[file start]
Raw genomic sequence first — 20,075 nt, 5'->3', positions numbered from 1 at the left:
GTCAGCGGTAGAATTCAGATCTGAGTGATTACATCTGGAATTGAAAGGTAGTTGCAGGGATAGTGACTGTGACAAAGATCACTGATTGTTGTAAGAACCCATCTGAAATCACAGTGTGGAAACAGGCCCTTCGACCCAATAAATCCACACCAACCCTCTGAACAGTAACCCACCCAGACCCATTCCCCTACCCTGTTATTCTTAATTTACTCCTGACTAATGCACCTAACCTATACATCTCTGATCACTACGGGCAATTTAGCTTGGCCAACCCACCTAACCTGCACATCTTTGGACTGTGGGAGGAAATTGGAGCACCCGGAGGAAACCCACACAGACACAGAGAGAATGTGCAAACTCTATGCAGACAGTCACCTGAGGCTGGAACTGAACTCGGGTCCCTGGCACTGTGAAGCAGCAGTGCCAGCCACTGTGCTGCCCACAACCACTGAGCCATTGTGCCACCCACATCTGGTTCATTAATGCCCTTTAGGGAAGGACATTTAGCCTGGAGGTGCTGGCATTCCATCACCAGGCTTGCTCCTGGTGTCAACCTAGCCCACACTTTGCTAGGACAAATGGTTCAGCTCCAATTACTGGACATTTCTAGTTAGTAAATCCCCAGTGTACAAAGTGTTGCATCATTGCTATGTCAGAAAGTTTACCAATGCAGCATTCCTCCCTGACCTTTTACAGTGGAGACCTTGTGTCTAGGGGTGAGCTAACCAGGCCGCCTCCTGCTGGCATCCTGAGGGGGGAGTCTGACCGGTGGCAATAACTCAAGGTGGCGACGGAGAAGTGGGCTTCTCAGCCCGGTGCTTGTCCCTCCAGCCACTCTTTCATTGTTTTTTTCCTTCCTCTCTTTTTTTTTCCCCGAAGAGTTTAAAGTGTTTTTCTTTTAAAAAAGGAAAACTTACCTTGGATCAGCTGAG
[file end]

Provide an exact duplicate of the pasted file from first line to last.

Raw genomic sequence first — 20,075 nt, 5'->3', positions numbered from 1 at the left:
GTCAGCGGTAGAATTCAGATCTGAGTGATTACATCTGGAATTGAAAGGTAGTTGCAGGGATAGTGACTGTGACAAAGATCACTGATTGTTGTAAGAACCCATCTGAAATCACAGTGTGGAAACAGGCCCTTCGACCCAATAAATCCACACCAACCCTCTGAACAGTAACCCACCCAGACCCATTCCCCTACCCTGTTATTCTTAATTTACTCCTGACTAATGCACCTAACCTATACATCTCTGATCACTACGGGCAATTTAGCTTGGCCAACCCACCTAACCTGCACATCTTTGGACTGTGGGAGGAAATTGGAGCACCCGGAGGAAACCCACACAGACACAGAGAGAATGTGCAAACTCTATGCAGACAGTCACCTGAGGCTGGAACTGAACTCGGGTCCCTGGCACTGTGAAGCAGCAGTGCCAGCCACTGTGCTGCCCACAACCACTGAGCCATTGTGCCACCCACATCTGGTTCATTAATGCCCTTTAGGGAAGGACATTTAGCCTGGAGGTGCTGGCATTCCATCACCAGGCTTGCTCCTGGTGTCAACCTAGCCCACACTTTGCTAGGACAAATGGTTCAGCTCCAATTACTGGACATTTCTAGTTAGTAAATCCCCAGTGTACAAAGTGTTGCATCATTGCTATGTCAGAAAGTTTACCAATGCAGCATTCCTCCCTGACCTTTTACAGTGGAGACCTTGTGTCTAGGGGTGAGCTAACCAGGCCGCCTCCTGCTGGCATCCTGAGGGGGGAGTCTGACCGGTGGCAATAACTCAAGGTGGCGACGGAGAAGTGGGCTTCTCAGCCCGGTGCTTGTCCCTCCAGCCACTCTTTCATTGTTTTTTTCCTTCCTCTCTTTTTTTTTCCCCGAAGAGTTTAAAGTGTTTTTCTTTTAAAAAAGGAAAACTTACCTTGGATCAGCTGAG